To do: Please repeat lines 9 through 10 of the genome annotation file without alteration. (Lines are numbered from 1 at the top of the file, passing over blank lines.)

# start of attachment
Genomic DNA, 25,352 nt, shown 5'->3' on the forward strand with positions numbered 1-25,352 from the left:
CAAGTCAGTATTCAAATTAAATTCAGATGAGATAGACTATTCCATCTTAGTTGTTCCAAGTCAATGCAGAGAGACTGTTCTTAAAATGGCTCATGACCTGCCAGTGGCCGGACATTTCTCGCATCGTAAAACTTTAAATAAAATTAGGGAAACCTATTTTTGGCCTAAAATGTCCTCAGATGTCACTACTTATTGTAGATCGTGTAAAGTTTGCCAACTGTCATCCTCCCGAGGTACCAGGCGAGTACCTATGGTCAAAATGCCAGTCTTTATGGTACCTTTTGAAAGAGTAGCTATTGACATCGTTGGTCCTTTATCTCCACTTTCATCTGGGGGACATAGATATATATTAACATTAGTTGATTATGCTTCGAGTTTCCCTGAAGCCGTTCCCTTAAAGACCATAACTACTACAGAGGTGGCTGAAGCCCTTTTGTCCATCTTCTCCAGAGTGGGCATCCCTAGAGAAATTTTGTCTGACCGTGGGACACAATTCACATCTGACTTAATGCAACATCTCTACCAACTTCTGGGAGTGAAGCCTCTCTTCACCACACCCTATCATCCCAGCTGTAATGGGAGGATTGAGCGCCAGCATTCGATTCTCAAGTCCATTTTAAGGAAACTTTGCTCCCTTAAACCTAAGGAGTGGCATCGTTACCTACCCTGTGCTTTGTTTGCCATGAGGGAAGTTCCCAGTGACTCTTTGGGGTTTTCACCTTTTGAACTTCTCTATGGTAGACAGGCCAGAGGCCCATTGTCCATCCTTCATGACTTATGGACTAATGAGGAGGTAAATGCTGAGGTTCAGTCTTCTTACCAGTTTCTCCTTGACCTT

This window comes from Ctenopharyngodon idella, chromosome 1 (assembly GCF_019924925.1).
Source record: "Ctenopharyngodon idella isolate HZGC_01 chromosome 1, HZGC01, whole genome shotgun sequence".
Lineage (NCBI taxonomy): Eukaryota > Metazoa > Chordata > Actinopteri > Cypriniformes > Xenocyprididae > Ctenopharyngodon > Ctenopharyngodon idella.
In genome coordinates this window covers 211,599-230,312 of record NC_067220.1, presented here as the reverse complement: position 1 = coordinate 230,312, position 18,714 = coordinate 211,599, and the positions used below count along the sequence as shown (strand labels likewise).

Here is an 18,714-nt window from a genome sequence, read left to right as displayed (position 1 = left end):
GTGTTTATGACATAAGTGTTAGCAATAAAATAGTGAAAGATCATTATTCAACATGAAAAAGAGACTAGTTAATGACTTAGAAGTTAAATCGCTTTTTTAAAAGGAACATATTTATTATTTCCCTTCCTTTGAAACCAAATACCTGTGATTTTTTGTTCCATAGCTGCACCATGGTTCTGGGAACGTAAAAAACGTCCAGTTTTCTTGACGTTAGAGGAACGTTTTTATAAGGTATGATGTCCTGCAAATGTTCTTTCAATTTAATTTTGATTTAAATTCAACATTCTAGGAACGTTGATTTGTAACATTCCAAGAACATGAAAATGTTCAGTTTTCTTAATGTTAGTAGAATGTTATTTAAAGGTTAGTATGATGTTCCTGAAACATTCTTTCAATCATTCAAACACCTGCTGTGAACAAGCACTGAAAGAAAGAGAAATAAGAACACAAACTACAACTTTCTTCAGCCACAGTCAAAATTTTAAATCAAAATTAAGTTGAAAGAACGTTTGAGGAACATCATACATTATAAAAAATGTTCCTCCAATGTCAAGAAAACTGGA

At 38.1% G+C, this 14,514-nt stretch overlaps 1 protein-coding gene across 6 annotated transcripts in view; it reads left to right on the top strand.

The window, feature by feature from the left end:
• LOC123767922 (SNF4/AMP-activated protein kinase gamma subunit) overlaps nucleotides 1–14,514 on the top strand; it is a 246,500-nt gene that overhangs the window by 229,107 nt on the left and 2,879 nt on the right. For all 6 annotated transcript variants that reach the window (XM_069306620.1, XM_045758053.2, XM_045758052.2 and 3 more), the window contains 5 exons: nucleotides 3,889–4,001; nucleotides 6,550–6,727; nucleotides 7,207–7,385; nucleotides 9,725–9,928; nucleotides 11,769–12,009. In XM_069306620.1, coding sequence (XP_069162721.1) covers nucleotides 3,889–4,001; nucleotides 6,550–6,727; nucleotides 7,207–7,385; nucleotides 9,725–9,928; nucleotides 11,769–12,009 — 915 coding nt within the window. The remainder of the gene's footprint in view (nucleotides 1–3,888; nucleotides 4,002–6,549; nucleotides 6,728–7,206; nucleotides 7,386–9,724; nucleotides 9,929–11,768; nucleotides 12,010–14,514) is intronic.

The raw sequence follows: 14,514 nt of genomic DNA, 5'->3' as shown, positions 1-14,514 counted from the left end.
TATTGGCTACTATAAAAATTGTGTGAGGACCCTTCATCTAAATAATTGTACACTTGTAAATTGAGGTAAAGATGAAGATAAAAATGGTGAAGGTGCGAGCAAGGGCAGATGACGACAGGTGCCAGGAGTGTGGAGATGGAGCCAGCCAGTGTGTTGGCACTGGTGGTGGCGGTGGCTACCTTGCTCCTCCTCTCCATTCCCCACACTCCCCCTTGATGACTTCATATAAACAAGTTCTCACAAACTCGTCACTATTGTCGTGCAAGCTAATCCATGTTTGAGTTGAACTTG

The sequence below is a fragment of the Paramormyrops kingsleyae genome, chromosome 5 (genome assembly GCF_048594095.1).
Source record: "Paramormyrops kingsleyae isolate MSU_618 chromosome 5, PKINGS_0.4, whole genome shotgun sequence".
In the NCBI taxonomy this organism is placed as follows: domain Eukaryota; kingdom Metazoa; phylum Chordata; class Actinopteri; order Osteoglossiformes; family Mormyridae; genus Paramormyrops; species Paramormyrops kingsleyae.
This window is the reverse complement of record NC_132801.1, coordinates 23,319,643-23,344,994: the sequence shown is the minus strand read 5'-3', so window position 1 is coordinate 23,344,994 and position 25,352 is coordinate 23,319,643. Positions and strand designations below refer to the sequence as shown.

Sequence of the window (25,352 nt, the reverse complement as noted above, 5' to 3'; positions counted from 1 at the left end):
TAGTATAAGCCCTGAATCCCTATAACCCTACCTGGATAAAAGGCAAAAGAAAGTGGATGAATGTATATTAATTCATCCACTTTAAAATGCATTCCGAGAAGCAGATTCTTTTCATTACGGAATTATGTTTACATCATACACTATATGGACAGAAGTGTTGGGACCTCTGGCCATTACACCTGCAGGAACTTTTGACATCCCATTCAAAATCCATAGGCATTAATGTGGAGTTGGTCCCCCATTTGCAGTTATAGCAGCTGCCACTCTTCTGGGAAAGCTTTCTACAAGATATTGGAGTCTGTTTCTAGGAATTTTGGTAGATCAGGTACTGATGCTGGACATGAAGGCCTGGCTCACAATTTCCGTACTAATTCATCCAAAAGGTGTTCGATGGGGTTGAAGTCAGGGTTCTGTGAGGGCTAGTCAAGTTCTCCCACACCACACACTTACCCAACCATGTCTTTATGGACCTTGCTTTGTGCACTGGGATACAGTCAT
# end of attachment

At 38.1% G+C, this 14,514-nt stretch overlaps 1 protein-coding gene across 6 annotated transcripts in view; it reads left to right on the top strand.

The window, feature by feature from the left end: